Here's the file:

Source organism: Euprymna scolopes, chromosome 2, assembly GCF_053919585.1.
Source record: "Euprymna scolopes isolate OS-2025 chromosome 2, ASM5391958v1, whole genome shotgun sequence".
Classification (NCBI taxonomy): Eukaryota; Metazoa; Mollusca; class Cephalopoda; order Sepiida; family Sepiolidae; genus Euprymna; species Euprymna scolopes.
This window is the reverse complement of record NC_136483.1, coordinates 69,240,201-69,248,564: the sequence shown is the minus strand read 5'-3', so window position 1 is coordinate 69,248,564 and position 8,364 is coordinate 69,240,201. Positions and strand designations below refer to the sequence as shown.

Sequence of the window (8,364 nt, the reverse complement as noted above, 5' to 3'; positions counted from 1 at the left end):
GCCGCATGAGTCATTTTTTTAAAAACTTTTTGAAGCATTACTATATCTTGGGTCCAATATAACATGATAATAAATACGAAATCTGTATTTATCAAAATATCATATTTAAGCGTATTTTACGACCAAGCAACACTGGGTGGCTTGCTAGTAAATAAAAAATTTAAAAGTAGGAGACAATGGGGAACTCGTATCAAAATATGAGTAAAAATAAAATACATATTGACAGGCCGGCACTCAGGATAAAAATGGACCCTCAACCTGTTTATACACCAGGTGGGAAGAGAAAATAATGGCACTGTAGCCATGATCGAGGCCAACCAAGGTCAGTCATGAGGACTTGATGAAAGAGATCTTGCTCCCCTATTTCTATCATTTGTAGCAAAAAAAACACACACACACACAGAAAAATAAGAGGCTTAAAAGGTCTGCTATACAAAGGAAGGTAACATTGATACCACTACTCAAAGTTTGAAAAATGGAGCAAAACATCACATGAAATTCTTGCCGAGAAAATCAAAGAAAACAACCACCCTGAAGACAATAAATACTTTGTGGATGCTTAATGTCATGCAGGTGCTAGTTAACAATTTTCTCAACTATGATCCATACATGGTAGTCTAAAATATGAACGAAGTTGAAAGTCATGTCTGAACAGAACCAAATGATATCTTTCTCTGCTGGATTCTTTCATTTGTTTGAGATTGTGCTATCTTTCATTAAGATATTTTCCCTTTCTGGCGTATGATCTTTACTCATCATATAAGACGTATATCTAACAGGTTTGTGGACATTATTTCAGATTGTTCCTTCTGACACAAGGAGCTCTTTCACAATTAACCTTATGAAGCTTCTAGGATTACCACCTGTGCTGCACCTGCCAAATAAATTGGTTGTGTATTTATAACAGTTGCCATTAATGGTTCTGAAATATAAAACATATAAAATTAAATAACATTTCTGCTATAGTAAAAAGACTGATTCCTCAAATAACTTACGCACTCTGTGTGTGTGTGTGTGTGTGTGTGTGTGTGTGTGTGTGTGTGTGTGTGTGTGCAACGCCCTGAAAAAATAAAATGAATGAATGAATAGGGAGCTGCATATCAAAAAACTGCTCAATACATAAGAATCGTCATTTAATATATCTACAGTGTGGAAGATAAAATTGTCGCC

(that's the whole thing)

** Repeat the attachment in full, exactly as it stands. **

Source organism: Euprymna scolopes, chromosome 2, assembly GCF_053919585.1.
Source record: "Euprymna scolopes isolate OS-2025 chromosome 2, ASM5391958v1, whole genome shotgun sequence".
Classification (NCBI taxonomy): Eukaryota; Metazoa; Mollusca; class Cephalopoda; order Sepiida; family Sepiolidae; genus Euprymna; species Euprymna scolopes.
This window is the reverse complement of record NC_136483.1, coordinates 69,240,201-69,248,564: the sequence shown is the minus strand read 5'-3', so window position 1 is coordinate 69,248,564 and position 8,364 is coordinate 69,240,201. Positions and strand designations below refer to the sequence as shown.

Sequence of the window (8,364 nt, the reverse complement as noted above, 5' to 3'; positions counted from 1 at the left end):
GCCGCATGAGTCATTTTTTTAAAAACTTTTTGAAGCATTACTATATCTTGGGTCCAATATAACATGATAATAAATACGAAATCTGTATTTATCAAAATATCATATTTAAGCGTATTTTACGACCAAGCAACACTGGGTGGCTTGCTAGTAAATAAAAAATTTAAAAGTAGGAGACAATGGGGAACTCGTATCAAAATATGAGTAAAAATAAAATACATATTGACAGGCCGGCACTCAGGATAAAAATGGACCCTCAACCTGTTTATACACCAGGTGGGAAGAGAAAATAATGGCACTGTAGCCATGATCGAGGCCAACCAAGGTCAGTCATGAGGACTTGATGAAAGAGATCTTGCTCCCCTATTTCTATCATTTGTAGCAAAAAAAACACACACACACACAGAAAAATAAGAGGCTTAAAAGGTCTGCTATACAAAGGAAGGTAACATTGATACCACTACTCAAAGTTTGAAAAATGGAGCAAAACATCACATGAAATTCTTGCCGAGAAAATCAAAGAAAACAACCACCCTGAAGACAATAAATACTTTGTGGATGCTTAATGTCATGCAGGTGCTAGTTAACAATTTTCTCAACTATGATCCATACATGGTAGTCTAAAATATGAACGAAGTTGAAAGTCATGTCTGAACAGAACCAAATGATATCTTTCTCTGCTGGATTCTTTCATTTGTTTGAGATTGTGCTATCTTTCATTAAGATATTTTCCCTTTCTGGCGTATGATCTTTACTCATCATATAAGACGTATATCTAACAGGTTTGTGGACATTATTTCAGATTGTTCCTTCTGACACAAGGAGCTCTTTCACAATTAACCTTATGAAGCTTCTAGGATTACCACCTGTGCTGCACCTGCCAAATAAATTGGTTGTGTATTTATAACAGTTGCCATTAATGGTTCTGAAATATAAAACATATAAAATTAAATAACATTTCTGCTATAGTAAAAAGACTGATTCCTCAAATAACTTACGCACTCTGTGTGTGTGTGTGTGTGTGTGTGTGTGTGTGTGTGTGTGTGTGTGTGTGTGCAACGCCCTGAAAAAATAAAATGAATGAATGAATAGGGAGCTGCATATCAAAAAACTGCTCAATACATAAGAATCGTCATTTAATATATCTACAGTGTGGAAGATAAAATTGTCGCC